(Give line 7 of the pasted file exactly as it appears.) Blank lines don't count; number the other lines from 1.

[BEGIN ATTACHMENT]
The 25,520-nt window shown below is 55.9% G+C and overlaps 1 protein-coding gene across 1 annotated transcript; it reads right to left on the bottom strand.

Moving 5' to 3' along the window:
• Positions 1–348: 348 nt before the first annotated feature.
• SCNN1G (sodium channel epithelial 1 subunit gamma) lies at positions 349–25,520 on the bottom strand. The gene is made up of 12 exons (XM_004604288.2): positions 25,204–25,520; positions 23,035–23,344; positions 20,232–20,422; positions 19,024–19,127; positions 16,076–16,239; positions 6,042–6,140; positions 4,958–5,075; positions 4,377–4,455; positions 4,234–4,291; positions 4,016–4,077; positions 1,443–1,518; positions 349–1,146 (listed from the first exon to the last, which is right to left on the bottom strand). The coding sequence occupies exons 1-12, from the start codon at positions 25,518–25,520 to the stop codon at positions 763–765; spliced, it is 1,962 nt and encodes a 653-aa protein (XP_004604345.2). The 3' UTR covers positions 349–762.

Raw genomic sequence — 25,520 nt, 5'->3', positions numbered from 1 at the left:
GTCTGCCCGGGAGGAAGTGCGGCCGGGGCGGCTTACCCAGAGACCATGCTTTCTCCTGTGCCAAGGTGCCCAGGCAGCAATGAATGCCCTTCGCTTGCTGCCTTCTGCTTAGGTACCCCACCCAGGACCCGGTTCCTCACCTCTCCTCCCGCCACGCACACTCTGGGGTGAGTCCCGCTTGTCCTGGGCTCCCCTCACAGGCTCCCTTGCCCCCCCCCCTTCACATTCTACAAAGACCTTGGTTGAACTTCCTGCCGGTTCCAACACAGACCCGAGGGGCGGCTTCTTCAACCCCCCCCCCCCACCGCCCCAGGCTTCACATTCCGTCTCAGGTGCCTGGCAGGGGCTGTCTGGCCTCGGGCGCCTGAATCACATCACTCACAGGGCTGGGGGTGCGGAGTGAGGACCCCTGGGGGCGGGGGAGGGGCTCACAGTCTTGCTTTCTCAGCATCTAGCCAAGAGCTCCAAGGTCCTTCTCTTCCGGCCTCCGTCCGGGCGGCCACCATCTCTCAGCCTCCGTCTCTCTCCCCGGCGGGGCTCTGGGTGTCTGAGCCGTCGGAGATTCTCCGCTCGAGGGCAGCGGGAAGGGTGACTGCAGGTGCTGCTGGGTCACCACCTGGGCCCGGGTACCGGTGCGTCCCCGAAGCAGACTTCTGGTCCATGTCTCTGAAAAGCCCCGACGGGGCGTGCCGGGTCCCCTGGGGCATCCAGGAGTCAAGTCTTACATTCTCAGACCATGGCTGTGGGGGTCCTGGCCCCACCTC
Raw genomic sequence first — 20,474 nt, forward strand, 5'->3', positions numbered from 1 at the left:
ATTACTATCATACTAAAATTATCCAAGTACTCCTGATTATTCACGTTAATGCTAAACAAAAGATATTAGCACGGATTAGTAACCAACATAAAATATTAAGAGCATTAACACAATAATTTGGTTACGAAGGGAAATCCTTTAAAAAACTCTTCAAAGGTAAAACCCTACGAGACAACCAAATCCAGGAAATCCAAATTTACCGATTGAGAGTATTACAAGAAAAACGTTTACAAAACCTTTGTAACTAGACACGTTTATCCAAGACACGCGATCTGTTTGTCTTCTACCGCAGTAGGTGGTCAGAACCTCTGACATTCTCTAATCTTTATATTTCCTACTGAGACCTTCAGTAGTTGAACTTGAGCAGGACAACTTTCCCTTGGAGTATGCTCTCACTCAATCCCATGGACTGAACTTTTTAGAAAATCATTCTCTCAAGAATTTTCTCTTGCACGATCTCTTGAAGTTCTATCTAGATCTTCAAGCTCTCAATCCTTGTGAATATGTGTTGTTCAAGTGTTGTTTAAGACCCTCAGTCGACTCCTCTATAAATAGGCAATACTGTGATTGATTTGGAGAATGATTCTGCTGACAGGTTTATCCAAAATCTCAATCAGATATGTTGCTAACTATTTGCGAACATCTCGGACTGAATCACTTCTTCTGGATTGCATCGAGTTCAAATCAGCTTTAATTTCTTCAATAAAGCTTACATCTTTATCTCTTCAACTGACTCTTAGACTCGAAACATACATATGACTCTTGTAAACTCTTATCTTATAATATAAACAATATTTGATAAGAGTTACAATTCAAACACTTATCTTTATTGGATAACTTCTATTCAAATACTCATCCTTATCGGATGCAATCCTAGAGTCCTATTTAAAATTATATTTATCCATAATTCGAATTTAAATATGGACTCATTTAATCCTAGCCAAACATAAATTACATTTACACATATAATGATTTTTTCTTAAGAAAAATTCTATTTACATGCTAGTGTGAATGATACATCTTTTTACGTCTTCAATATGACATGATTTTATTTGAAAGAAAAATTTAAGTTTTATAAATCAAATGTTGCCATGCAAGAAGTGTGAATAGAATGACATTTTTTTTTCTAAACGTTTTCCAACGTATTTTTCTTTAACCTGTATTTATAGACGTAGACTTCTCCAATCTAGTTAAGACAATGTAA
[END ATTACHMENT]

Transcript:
Raw genomic sequence first — 20,474 nt, forward strand, 5'->3', positions numbered from 1 at the left: